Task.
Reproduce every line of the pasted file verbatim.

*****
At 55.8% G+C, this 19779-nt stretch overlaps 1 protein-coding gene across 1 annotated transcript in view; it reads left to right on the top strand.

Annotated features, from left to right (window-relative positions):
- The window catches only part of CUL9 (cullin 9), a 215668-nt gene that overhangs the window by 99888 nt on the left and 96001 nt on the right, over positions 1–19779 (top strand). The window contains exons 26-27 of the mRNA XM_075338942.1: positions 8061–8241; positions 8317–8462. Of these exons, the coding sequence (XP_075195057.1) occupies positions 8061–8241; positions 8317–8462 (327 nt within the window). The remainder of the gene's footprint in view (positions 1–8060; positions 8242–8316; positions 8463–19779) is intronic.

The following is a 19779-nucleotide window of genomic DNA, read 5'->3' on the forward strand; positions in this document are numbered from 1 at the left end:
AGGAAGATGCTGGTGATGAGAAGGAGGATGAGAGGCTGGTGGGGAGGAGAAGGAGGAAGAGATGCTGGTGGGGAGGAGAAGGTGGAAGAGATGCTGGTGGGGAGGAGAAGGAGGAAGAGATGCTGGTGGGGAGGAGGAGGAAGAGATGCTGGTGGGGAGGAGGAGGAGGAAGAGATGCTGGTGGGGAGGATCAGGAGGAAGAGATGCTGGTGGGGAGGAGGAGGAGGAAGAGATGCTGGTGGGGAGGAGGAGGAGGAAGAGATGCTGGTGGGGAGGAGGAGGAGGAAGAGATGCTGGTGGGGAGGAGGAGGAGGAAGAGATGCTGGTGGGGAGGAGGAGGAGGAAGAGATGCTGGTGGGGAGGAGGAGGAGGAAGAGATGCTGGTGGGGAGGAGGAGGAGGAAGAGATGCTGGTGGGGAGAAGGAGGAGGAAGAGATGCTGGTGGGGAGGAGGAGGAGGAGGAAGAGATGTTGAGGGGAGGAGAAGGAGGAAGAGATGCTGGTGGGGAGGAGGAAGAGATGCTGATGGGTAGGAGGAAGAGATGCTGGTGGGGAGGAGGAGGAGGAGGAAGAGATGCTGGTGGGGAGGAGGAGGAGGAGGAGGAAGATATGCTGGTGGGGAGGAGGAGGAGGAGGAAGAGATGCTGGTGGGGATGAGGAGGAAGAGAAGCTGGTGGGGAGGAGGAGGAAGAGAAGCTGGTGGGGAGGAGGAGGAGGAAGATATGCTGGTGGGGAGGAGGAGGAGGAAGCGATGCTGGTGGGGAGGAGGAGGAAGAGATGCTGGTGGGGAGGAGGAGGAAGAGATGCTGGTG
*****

At 55.8% G+C, this 19779-nt stretch overlaps 1 protein-coding gene across 1 annotated transcript in view; it reads left to right on the top strand.

Annotated features, from left to right (window-relative positions):
- The window catches only part of CUL9 (cullin 9), a 215668-nt gene that overhangs the window by 99888 nt on the left and 96001 nt on the right, over positions 1–19779 (top strand). The window contains exons 26-27 of the mRNA XM_075338942.1: positions 8061–8241; positions 8317–8462. Of these exons, the coding sequence (XP_075195057.1) occupies positions 8061–8241; positions 8317–8462 (327 nt within the window). The remainder of the gene's footprint in view (positions 1–8060; positions 8242–8316; positions 8463–19779) is intronic.

The following is a 19779-nucleotide window of genomic DNA, read 5'->3' on the forward strand; positions in this document are numbered from 1 at the left end:
AGGAAGATGCTGGTGATGAGAAGGAGGATGAGAGGCTGGTGGGGAGGAGAAGGAGGAAGAGATGCTGGTGGGGAGGAGAAGGTGGAAGAGATGCTGGTGGGGAGGAGAAGGAGGAAGAGATGCTGGTGGGGAGGAGGAGGAAGAGATGCTGGTGGGGAGGAGGAGGAGGAAGAGATGCTGGTGGGGAGGATCAGGAGGAAGAGATGCTGGTGGGGAGGAGGAGGAGGAAGAGATGCTGGTGGGGAGGAGGAGGAGGAAGAGATGCTGGTGGGGAGGAGGAGGAGGAAGAGATGCTGGTGGGGAGGAGGAGGAGGAAGAGATGCTGGTGGGGAGGAGGAGGAGGAAGAGATGCTGGTGGGGAGGAGGAGGAGGAAGAGATGCTGGTGGGGAGGAGGAGGAGGAAGAGATGCTGGTGGGGAGAAGGAGGAGGAAGAGATGCTGGTGGGGAGGAGGAGGAGGAGGAAGAGATGTTGAGGGGAGGAGAAGGAGGAAGAGATGCTGGTGGGGAGGAGGAAGAGATGCTGATGGGTAGGAGGAAGAGATGCTGGTGGGGAGGAGGAGGAGGAGGAAGAGATGCTGGTGGGGAGGAGGAGGAGGAGGAGGAAGATATGCTGGTGGGGAGGAGGAGGAGGAGGAAGAGATGCTGGTGGGGATGAGGAGGAAGAGAAGCTGGTGGGGAGGAGGAGGAAGAGAAGCTGGTGGGGAGGAGGAGGAGGAAGATATGCTGGTGGGGAGGAGGAGGAGGAAGCGATGCTGGTGGGGAGGAGGAGGAAGAGATGCTGGTGGGGAGGAGGAGGAAGAGATGCTGGTG